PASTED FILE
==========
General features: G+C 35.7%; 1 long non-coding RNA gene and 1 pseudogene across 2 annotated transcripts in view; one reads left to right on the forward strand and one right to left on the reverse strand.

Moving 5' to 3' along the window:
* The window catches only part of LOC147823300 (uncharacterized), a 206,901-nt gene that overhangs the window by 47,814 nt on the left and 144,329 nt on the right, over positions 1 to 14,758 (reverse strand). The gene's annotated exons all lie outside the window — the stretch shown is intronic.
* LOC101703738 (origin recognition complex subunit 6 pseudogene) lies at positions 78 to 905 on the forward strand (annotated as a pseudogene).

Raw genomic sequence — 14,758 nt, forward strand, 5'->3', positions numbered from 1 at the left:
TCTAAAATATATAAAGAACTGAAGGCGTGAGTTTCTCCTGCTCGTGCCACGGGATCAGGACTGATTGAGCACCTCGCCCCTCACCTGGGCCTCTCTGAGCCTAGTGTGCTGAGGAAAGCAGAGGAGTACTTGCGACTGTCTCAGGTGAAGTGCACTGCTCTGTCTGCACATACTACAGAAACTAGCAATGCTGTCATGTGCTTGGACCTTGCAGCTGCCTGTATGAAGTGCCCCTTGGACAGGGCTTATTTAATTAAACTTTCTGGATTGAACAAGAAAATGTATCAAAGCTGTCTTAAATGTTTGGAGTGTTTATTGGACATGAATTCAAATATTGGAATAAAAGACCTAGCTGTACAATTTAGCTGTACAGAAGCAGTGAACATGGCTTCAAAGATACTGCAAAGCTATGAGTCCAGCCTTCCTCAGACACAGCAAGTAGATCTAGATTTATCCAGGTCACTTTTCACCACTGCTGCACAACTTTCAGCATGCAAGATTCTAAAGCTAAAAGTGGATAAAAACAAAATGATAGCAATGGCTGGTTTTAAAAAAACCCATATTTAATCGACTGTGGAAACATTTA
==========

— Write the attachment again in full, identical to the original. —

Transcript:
General features: G+C 35.7%; 1 long non-coding RNA gene and 1 pseudogene across 2 annotated transcripts in view; one reads left to right on the forward strand and one right to left on the reverse strand.

Moving 5' to 3' along the window:
* The window catches only part of LOC147823300 (uncharacterized), a 206,901-nt gene that overhangs the window by 47,814 nt on the left and 144,329 nt on the right, over positions 1 to 14,758 (reverse strand). The gene's annotated exons all lie outside the window — the stretch shown is intronic.
* LOC101703738 (origin recognition complex subunit 6 pseudogene) lies at positions 78 to 905 on the forward strand (annotated as a pseudogene).

Raw genomic sequence — 14,758 nt, forward strand, 5'->3', positions numbered from 1 at the left:
TCTAAAATATATAAAGAACTGAAGGCGTGAGTTTCTCCTGCTCGTGCCACGGGATCAGGACTGATTGAGCACCTCGCCCCTCACCTGGGCCTCTCTGAGCCTAGTGTGCTGAGGAAAGCAGAGGAGTACTTGCGACTGTCTCAGGTGAAGTGCACTGCTCTGTCTGCACATACTACAGAAACTAGCAATGCTGTCATGTGCTTGGACCTTGCAGCTGCCTGTATGAAGTGCCCCTTGGACAGGGCTTATTTAATTAAACTTTCTGGATTGAACAAGAAAATGTATCAAAGCTGTCTTAAATGTTTGGAGTGTTTATTGGACATGAATTCAAATATTGGAATAAAAGACCTAGCTGTACAATTTAGCTGTACAGAAGCAGTGAACATGGCTTCAAAGATACTGCAAAGCTATGAGTCCAGCCTTCCTCAGACACAGCAAGTAGATCTAGATTTATCCAGGTCACTTTTCACCACTGCTGCACAACTTTCAGCATGCAAGATTCTAAAGCTAAAAGTGGATAAAAACAAAATGATAGCAATGGCTGGTTTTAAAAAAACCCATATTTAATCGACTGTGGAAACATTTA